David Bonnici spent a luxurious week on the west’s roads in the Hyundai Genesis
Hyundai seems to love a challenge. For years it has implored drivers to look beyond the badge when comparing its cars to popular Japanese models.
Now the king of small cars with its i30 and a strong competitor in the SUV market, the Korean car maker has decided to once again tackle prejudices by competing against established luxury European brands.
I first test drove the Hyundai Genesis at it’s Australian launch in Canberra in 2014 and was really impressed by its solid presence, luxury and handling.
But this time around, it was good to get more than just a few hours and to be without the influence of Hyundai’s generous hospitality and the novelty of driving around the nation’s capital and stunning rural surrounds.
After a week driving this car in Melbourne’s western suburbs during the daily grind, I’m still impressed.
Hyundai’s foray into the luxury car market isn’t just an automotive equivalent of applying cosmetics to a pig.
This car is built from the ground up as a luxury car. It has the looks, refinement, luxury and safety features to more than match it with cars featuring an extra digit in their price tags. It looks great and it was really interesting to watch people trying to figure out exactly what it was.
The Genesis welcomes you into its plush interior via its winged logo projected on to the ground at the foot of the front door. The welcome extends to the driver’s seat moving into position and a short musical serenading before you press the push-button start.
The driver’s seat is really comfortable. Electronic settings include a four-way lumbar support for lower back and hips. The seat cushion moves independently to support your calves and the soft leather seats have heating and cooling.
The headrests are soft and feel soothing after a hectic day. You can drive for a long time in this car before you feel fatigued.
Rear-seat passengers are well looked after with sofa-like comfort and adjustable support and a centre fold-down armrest that allows them to control the entertainment system, air-conditioning and even the position of the front passenger seat to have more leg room.
The back doors almost open to right angles to allow for easier access
The interior itself is stately with quality fittings available in a range of colors and trims. Other interesting touches include a powered rear window blind that provides sun protection or privacy and manual blinds that you can manually pop up to shade the passenger door windows.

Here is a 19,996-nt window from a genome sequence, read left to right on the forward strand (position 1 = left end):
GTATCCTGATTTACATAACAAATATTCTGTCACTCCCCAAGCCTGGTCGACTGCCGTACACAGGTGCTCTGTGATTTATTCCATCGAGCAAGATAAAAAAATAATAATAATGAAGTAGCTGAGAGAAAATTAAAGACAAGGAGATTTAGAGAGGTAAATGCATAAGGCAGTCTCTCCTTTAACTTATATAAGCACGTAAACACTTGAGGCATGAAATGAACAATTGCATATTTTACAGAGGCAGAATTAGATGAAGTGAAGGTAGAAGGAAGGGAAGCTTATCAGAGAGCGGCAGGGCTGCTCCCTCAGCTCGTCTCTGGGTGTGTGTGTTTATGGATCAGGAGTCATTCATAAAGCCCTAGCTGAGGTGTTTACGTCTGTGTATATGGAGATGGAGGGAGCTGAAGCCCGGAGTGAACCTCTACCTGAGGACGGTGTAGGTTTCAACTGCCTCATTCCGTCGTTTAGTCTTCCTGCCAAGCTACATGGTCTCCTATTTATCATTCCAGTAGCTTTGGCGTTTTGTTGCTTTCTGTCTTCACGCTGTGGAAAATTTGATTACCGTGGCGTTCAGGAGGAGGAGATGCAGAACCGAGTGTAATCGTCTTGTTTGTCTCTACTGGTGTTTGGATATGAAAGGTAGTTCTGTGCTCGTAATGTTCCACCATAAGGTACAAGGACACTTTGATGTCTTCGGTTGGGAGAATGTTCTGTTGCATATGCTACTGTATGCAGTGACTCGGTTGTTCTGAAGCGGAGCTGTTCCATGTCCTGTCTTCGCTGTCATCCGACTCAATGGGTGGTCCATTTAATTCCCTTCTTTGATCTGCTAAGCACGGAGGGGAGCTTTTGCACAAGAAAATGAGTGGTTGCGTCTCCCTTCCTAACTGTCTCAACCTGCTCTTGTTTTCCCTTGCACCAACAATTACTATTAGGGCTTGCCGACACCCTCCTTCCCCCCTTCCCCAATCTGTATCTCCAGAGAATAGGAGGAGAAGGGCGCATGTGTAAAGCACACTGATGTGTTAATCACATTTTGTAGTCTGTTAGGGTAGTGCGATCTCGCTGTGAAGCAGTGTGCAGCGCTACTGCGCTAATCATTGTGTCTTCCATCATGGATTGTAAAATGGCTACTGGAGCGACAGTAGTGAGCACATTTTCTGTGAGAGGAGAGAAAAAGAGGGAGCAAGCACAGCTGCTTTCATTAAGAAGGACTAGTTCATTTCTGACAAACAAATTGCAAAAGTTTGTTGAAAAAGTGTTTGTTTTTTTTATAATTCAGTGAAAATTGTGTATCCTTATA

The dashboard is nicely laid out and the gauges look good. The trip computer is the same as in other Hyundai models.
One thing that isn’t stock standard is the multimedia and navigation system, featuring a 9.2-inch high-definition touchscreen, and satellite navigation featuring live traffic updates. There’s also 360-degree views to help you park. The Lexicon surround-sound system is epic, pumping out your favorite tunes through 17 speakers.
The boot is big, so there’s no issues with this car being used for airport runs.
On the road, the Genesis feels incredibly smooth and road noise is really low, though the sound insulating windows do rob you of the nice growl the 3.8-litre V6 makes when you floor it.
Acceleration is great and there are paddle shifts if you feel like a bit of sporty driving though I was more than content to drive in auto. Put your foot down and it goes like a beast.
I like the head-up display that shows speed, cruise control settings, displays if cars are in your blind spot, warns you if you stray over the white line and flashes red if it thinks you’re at risk of colliding with the car in front.
While it isn’t built in Australia, Hyundai tested the Genesis in Australian conditions for a couple of years so it’s introduction here wasn’t just a matter of driving it off a ship and hoping for the best.
Despite being a big car with a big engine, fuel consumption wasn’t that bad. I averaged 10.2 litres per 100 kilometres on all kinds of roads and in all sorts of traffic conditions.
When released in 2014, the Genesis had the highest ANCAP safety rating of any car to be sold in Australia with a total score of 36.88 out of 37.
This was due to the high-tensile steel shell, nine airbags and a suite of electronic safety wizardry including blind-spot detection, lane departure warning, rear cross-traffic alert, radar cruise control and autonomous emergency braking.
The Genesis comes with three option packages – Genesis, Genesis with Sensory Pack and Genesis with Ultimate Pack.
The Ultimate Pack, which I test drove, has everything described above, while some of the luxury items aren’t in the other two. The base model is also without some of the electronic safety features though it shares the same high ANCAP rating.
The Hyundai Genesis continues to surprise people who were unaware Hyundai made cars at this level. While it’s up against the likes of the Lexus and BMW 5 Series, I think it will come into its own when Holden stops making the locally produced Caprice.
Prices start from around $65,000 for the base model Genesis to just under $90,000 for the Ultimate pack, which is almost $20,000 cheaper than the BMW 528i despite having more features.